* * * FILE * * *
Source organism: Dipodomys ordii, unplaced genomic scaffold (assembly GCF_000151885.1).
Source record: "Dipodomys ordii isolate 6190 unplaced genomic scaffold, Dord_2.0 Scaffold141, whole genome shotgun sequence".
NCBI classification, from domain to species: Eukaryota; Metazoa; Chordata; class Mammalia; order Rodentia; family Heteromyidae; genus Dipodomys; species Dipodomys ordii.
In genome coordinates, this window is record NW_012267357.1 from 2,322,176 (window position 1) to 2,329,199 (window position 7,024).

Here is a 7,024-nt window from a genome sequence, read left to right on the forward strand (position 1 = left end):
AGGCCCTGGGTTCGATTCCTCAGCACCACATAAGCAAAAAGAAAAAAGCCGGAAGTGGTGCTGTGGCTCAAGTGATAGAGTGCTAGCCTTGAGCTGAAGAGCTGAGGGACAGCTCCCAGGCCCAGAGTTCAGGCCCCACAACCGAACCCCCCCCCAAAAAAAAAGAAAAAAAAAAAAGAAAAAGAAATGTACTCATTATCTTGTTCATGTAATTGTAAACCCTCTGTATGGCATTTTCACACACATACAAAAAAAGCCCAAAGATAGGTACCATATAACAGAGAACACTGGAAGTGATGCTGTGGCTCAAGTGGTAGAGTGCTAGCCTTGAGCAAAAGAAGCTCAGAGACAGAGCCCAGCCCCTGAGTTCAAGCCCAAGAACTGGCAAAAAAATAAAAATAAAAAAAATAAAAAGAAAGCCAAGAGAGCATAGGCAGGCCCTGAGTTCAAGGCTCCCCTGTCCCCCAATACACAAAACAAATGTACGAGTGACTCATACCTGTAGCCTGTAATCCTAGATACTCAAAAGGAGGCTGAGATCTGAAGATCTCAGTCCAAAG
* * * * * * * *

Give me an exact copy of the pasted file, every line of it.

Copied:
Source organism: Dipodomys ordii, unplaced genomic scaffold (assembly GCF_000151885.1).
Source record: "Dipodomys ordii isolate 6190 unplaced genomic scaffold, Dord_2.0 Scaffold141, whole genome shotgun sequence".
NCBI classification, from domain to species: Eukaryota; Metazoa; Chordata; class Mammalia; order Rodentia; family Heteromyidae; genus Dipodomys; species Dipodomys ordii.
In genome coordinates, this window is record NW_012267357.1 from 2,322,176 (window position 1) to 2,329,199 (window position 7,024).

Here is a 7,024-nt window from a genome sequence, read left to right on the forward strand (position 1 = left end):
AGGCCCTGGGTTCGATTCCTCAGCACCACATAAGCAAAAAGAAAAAAGCCGGAAGTGGTGCTGTGGCTCAAGTGATAGAGTGCTAGCCTTGAGCTGAAGAGCTGAGGGACAGCTCCCAGGCCCAGAGTTCAGGCCCCACAACCGAACCCCCCCCCAAAAAAAAAGAAAAAAAAAAAAGAAAAAGAAATGTACTCATTATCTTGTTCATGTAATTGTAAACCCTCTGTATGGCATTTTCACACACATACAAAAAAAGCCCAAAGATAGGTACCATATAACAGAGAACACTGGAAGTGATGCTGTGGCTCAAGTGGTAGAGTGCTAGCCTTGAGCAAAAGAAGCTCAGAGACAGAGCCCAGCCCCTGAGTTCAAGCCCAAGAACTGGCAAAAAAATAAAAATAAAAAAAATAAAAAGAAAGCCAAGAGAGCATAGGCAGGCCCTGAGTTCAAGGCTCCCCTGTCCCCCAATACACAAAACAAATGTACGAGTGACTCATACCTGTAGCCTGTAATCCTAGATACTCAAAAGGAGGCTGAGATCTGAAGATCTCAGTCCAAAG